BFA’s Talent: Penelope Noza (’24) and Emanuele Chiappinelli (’22)


Emanuele Chiappinelli and Penelope Noza Photo credit: Asher Ballantine

Zoe Walent, Writer

Penelope Noza (’24) and Emanuele Chiappinelli (’22) both auditioned for the All New England Music Festival, which took place from March 17-19 of this year. The festival was first established in 1927 and has been annual since then. It has only had two breaks: World War II and, most recently, the pandemic.

Eric Bushey, Bellows Free Academy’s band teacher, referred to Noza and Chiappinelli as talented, hardworking and dedicated. “I’m especially proud of them because they kept the drive to do these auditions through this really hard period we went through,” Bushey said.

According to Noza and Chiappinelli, before the auditions, which were last December, they each worked diligently to become as familiar as possible with the pieces. For Chiappinelli, the audition went really well. He scored second highest for the horn in the whole festival. Noza’s audition went very well too, and they both received some great constructive criticism from the adjudicators. 

According to Bushey, Pilot DesLauriers (’22) also auditioned for the chorus portion of the festival and received an invitation to come back, but he chose to participate in his last One-Act play with BFA’s theater instead. 

Noza and Chiappinelli spend a lot of time with their respective instruments and have their own reasons for sticking with them for so long.

Chiappinelli said he has been playing the French horn since the 5th grade and loves the diversity of his instrument. It can play as high as some trumpets and as low as some tubas. “My favorite part about the French horn is that not many people play it. It is a really challenging instrument but also has a beautiful sound,” Chiappinelli said.

Noza said she has been playing the clarinet since the 6th grade and loves that the sound and technique on the instrument can only be as good by how much time and effort you put into it. She added that she also likes how you can always learn more about it, from fingerings to techniques. “I also really love that it’s a versatile instrument. You can see clarinets in concert bands and wind quartets, to orchestras and jazz bands,” Noza said.

Chiappinelli spoke about how music is a universal language.  “We all use the same series of notes, and all hear harmonies and melodies the same. Study music enough, and you will know what it should sound like just by looking at the page,” Chiappinelli said.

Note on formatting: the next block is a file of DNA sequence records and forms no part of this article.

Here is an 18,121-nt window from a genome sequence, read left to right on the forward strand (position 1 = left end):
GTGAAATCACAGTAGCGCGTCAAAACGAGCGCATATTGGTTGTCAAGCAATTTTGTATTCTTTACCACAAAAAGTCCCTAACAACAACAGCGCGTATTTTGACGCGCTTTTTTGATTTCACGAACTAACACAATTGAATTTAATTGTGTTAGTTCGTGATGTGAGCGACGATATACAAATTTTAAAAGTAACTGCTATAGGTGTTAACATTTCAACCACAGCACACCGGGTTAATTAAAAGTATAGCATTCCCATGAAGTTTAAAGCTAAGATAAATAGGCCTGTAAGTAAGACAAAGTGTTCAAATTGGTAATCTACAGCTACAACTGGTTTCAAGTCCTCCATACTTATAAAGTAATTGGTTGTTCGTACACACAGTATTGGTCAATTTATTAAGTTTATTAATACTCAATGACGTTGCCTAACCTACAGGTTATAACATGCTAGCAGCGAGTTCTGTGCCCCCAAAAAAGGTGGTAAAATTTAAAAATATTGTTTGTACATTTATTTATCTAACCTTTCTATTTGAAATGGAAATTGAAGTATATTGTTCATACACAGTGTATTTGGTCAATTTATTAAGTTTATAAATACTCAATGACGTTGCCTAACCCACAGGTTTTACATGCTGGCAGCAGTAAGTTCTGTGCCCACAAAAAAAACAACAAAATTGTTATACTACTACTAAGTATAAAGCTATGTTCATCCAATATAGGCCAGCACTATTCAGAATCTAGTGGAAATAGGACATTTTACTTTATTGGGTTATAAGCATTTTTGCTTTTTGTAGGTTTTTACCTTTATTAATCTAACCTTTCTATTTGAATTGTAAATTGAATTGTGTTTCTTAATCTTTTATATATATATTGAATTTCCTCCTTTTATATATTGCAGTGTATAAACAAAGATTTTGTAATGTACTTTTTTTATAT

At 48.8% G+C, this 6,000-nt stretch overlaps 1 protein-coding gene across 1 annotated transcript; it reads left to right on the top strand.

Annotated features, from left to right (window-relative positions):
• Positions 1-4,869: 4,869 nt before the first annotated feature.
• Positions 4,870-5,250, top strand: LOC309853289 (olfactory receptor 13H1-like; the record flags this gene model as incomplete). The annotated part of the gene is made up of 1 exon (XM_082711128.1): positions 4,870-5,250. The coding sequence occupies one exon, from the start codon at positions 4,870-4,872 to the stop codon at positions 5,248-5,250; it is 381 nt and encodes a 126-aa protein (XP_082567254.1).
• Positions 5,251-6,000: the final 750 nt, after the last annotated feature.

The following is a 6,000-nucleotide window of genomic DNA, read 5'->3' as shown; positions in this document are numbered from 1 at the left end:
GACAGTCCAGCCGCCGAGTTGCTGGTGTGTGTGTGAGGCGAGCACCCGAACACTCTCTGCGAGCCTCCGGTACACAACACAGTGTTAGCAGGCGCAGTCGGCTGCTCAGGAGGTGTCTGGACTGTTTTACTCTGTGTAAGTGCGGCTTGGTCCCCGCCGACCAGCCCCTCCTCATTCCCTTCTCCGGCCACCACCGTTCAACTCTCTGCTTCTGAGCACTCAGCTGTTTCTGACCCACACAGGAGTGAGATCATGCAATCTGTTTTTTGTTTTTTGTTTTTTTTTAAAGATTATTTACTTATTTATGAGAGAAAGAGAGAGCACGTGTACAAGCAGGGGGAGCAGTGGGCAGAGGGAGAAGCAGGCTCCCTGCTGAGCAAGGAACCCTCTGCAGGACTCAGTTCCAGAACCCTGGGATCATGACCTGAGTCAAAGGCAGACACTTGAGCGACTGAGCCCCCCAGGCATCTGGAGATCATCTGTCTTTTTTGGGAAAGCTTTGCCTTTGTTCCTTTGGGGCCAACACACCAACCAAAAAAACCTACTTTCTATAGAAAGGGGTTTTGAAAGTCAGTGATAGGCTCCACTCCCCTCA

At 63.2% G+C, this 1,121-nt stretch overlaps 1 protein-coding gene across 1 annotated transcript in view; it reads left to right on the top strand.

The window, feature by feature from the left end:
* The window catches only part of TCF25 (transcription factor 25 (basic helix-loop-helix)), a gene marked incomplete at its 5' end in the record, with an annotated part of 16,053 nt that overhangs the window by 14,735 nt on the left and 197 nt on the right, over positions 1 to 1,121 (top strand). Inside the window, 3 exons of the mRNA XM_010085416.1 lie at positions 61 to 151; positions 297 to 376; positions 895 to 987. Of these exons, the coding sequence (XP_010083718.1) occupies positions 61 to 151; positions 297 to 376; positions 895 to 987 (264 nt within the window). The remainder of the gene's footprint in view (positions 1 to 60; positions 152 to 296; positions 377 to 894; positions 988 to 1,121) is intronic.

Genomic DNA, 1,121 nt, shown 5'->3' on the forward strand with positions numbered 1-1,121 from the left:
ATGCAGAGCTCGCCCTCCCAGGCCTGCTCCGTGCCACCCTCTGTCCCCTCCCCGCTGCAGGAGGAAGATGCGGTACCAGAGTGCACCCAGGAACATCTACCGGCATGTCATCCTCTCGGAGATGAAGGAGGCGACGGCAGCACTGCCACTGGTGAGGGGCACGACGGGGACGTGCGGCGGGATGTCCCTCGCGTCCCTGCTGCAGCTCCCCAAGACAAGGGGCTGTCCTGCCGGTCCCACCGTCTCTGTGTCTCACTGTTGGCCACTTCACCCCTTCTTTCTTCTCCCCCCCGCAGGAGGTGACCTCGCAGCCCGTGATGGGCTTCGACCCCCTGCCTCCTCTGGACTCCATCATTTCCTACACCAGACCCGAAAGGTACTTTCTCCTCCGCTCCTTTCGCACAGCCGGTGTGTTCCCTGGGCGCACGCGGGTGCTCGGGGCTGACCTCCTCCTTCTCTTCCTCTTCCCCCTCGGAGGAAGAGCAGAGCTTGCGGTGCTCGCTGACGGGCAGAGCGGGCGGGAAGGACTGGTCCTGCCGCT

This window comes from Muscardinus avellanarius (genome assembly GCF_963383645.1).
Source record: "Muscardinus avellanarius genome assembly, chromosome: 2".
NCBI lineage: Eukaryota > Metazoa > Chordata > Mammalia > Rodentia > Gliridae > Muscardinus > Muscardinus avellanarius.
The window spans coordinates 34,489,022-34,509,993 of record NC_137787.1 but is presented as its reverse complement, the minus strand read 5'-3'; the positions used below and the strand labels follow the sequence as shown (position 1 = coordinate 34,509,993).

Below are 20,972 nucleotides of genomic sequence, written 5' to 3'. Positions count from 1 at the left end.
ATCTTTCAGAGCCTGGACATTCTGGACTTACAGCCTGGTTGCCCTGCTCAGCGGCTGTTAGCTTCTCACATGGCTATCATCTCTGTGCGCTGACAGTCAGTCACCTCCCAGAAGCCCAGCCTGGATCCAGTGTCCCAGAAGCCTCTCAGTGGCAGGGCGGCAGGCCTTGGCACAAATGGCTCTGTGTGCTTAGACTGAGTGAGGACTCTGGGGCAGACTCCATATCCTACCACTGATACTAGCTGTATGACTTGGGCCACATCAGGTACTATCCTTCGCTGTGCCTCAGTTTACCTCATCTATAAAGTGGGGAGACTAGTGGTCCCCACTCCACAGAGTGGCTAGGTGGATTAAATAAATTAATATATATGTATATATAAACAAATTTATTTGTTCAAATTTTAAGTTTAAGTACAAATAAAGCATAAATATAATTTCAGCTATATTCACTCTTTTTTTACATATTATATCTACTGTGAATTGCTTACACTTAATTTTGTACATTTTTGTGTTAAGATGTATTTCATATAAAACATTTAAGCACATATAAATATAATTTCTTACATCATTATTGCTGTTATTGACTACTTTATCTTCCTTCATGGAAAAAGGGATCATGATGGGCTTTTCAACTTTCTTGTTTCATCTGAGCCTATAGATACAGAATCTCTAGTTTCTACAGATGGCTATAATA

At the festival, Chiappinelli said that the orchestra he was in began the concert with “Prayer of Ukraine,” a tribute to Ukraine and is akin to what “America the Beautiful” is to us. After that, the band played the first movement of Florence Price’s “Symphony No. 1 in E minor.” After that, they played Steven Bryant’s “The Machine Awakes.” Finally, they ended the concert with “Light Cavalry Overture” by Franz Von Suppe. 

Noza said she played “Magnolia Star,” “Angels in the Architecture,” and “Radetzky March”. 

Chiappinelli and Noza said they have played in local district festivals, but neither of them have ever participated in the All New England Music Festival until this year. They both agreed that this festival, and the caliber of people that it came with, was unlike any other group either of them have ever played with.

Auditioning for a prestigious festival such as this one takes a lot of guts, and Chiappinelli and Noza have advice for anyone who wants to do it in the future. 

“Go for it—there’s nothing to lose, just as long as you’re willing to put the time and effort into your audition piece,” Noza said.

“Practicing audition pieces is key. You have to be comfortable and confident with what you are playing. Specifically, adjudicators look for real attention on the small details. Staccatos, diminuendos, crescendos, dynamics, as well as general tone and interpretation. You just need to be really comfortable with your audition piece to do well,” Chiappinelli said.